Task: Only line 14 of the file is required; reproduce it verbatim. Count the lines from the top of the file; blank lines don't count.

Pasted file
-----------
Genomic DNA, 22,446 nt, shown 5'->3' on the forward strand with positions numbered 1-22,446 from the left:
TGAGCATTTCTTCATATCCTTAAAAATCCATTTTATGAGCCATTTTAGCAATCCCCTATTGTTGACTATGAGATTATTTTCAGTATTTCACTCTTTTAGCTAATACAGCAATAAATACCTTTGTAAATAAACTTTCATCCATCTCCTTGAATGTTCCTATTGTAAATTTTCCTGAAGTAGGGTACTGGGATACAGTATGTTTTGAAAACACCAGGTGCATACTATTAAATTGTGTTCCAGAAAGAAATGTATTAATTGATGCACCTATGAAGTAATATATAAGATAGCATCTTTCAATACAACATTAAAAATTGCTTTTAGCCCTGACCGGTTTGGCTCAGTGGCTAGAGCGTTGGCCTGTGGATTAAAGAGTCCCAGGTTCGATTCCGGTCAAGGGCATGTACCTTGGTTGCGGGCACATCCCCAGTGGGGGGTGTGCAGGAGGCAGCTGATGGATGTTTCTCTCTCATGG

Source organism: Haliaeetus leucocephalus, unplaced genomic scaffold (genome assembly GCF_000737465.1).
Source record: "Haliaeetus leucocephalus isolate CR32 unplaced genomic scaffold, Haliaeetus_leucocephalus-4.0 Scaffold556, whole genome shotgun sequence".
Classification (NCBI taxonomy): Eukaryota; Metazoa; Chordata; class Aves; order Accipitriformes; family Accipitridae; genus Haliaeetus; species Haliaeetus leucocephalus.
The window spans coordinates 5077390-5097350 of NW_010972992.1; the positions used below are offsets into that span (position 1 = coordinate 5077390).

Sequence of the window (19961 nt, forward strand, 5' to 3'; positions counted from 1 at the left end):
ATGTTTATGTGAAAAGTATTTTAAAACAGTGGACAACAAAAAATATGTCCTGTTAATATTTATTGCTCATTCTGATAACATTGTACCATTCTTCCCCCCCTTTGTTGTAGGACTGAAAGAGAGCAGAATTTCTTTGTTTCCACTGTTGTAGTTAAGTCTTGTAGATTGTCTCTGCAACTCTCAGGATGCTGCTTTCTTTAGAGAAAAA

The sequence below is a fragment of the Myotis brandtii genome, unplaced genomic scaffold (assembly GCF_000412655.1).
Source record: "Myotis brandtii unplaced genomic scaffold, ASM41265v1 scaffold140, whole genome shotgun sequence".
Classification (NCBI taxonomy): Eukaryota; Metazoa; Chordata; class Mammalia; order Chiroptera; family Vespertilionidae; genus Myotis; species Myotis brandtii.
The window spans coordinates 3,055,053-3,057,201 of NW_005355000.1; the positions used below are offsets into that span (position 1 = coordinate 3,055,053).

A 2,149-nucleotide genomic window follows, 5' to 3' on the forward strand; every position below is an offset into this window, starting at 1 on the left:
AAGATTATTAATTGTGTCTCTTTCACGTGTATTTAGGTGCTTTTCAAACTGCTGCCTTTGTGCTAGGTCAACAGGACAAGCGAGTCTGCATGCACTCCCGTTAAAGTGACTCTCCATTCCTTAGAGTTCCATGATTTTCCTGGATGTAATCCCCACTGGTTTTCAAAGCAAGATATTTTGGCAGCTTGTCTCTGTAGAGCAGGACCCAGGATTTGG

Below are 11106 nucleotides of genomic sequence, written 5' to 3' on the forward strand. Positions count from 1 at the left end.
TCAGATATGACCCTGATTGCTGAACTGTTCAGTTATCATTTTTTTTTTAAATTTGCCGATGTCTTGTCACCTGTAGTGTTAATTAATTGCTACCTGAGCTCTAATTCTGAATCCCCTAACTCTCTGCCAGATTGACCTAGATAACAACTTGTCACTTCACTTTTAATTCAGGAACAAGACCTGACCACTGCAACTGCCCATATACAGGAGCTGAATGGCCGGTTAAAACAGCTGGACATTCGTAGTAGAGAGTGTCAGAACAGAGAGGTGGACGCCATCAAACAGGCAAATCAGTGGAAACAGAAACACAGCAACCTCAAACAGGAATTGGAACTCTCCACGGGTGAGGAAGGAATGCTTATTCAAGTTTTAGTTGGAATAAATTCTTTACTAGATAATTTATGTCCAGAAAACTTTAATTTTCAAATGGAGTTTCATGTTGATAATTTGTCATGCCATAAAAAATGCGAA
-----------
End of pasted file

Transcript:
AAGATTATTAATTGTGTCTCTTTCACGTGTATTTAGGTGCTTTTCAAACTGCTGCCTTTGTGCTAGGTCAACAGGACAAGCGAGTCTGCATGCACTCCCGTTAAAGTGACTCTCCATTCCTTAGAGTTCCATGATTTTCCTGGATGTAATCCCCACTGGTTTTCAAAGCAAGATATTTTGGCAGCTTGTCTCTGTAGAGCAGGACCCAGGATTTGG